While markets remain relatively calm ahead of Friday’s Non-Farm Payrolls report, after several days of losses in US stocks, which have taken “sell in May” to heart and pushed the S&P500 to three week lows.
The markets seems to have ignored weak data coming out of China and other regions, and instead focused on crude oil, which regained part of its losses this week to trade above $45 a barrel as traders fear impact of Canada wildfires on production.
It “would appear to be related to outages in production related to the wildfires in Canada – uncertainty of the extent of the outages and how long they will persist,” said Gareth Lewis-Davies, BNP Paribas energy strategist.
“Move today has to be seen in the context of the last 5 days and we have only recovered half the losses we have seen in that period.”
Reassured by the surge in oil, European stocks rose for the first time in a week as energy and commodity producers lead the rebound from the biggest four-day drop since February, while S&P500 futures rose 0.3%, and was back over 2,050.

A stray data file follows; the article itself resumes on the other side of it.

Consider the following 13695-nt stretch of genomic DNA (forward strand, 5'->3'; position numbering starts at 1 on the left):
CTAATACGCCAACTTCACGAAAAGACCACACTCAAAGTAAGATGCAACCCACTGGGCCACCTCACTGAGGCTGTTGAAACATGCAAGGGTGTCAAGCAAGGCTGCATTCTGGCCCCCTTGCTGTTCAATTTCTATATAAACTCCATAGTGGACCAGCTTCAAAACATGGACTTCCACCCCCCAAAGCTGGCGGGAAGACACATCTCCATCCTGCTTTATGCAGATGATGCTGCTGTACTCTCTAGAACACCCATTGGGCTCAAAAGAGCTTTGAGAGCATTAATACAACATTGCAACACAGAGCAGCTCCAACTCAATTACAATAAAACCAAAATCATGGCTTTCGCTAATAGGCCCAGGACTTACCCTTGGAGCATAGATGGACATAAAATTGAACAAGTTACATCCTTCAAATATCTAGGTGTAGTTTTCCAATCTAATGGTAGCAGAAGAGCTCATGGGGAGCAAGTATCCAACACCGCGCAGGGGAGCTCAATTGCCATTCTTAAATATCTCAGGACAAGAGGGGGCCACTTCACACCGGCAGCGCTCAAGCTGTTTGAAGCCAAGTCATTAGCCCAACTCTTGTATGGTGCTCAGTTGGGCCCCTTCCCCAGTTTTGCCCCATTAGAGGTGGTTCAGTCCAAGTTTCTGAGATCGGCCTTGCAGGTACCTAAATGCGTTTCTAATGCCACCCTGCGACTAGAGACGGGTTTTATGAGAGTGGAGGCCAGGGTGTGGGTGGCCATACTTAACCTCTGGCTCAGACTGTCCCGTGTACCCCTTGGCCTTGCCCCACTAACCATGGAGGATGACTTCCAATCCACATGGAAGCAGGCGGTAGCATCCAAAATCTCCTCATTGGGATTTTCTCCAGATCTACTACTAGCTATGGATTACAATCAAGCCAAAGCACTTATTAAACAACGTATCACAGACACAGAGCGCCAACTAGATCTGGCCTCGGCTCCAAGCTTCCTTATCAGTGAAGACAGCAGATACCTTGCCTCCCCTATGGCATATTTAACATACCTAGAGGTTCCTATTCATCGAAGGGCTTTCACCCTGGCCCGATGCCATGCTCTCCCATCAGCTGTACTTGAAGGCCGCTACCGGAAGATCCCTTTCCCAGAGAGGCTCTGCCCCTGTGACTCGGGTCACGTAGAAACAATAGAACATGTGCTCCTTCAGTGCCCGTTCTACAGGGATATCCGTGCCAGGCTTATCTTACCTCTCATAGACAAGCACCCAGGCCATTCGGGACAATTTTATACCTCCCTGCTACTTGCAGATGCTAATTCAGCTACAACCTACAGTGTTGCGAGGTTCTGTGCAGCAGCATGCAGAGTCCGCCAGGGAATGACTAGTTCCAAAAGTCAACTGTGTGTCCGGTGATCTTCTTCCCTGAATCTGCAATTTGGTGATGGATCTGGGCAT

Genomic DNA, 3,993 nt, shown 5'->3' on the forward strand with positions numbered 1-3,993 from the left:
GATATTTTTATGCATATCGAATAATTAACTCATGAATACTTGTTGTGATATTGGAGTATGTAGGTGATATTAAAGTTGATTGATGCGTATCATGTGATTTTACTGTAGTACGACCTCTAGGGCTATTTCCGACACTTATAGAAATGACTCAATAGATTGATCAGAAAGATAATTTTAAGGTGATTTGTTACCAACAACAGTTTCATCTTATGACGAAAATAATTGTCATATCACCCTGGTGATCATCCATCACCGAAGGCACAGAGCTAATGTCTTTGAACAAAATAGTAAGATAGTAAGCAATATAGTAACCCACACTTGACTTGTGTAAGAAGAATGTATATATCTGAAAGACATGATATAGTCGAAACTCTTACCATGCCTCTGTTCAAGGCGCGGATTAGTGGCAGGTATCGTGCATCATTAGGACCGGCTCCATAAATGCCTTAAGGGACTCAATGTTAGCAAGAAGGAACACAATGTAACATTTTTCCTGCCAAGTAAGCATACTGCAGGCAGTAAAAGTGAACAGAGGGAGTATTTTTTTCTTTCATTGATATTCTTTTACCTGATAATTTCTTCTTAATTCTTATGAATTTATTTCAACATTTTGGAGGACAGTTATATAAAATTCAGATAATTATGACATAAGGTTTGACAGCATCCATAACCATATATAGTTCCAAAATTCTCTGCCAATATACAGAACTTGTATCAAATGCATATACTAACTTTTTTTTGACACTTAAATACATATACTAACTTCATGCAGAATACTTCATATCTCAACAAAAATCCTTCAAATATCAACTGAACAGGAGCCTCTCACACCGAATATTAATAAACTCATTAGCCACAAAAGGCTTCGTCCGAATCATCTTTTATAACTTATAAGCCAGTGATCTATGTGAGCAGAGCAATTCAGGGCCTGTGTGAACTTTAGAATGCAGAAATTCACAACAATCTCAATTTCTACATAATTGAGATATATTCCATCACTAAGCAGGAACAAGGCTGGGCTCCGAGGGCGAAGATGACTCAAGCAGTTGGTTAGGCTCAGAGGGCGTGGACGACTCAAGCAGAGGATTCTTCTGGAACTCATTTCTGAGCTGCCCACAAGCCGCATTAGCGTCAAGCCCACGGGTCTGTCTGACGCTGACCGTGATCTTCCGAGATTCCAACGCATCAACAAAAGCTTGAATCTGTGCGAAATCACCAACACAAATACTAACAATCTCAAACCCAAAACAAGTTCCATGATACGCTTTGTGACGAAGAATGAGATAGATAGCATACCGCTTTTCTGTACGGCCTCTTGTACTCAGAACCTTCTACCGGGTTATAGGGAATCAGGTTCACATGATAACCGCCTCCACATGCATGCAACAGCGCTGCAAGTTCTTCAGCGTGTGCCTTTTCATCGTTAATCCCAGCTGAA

Even with the attempt at a rally, market sentiment was mixed due to uncertainties across financial market: “There’s still a very cautious feeling to markets,” said William Hobbs, who helps oversee about $150 billion as head of investment strategy at the wealth-management unit of Barclays Plc in London. “The world is growing and is likely to grow a bit quicker as we go through the year and inflation returning and that’s simply not priced in at these levels.”
“The market has been in a consolidation phase as its previous rally, which was based on a rebound in commodity prices and signs of economic stabilization, is starting to taper off,” Audrey Goh, a strategist at Standard Chartered, told Bloomberg. “We are also going into the summer months, when the market tends to be weaker.”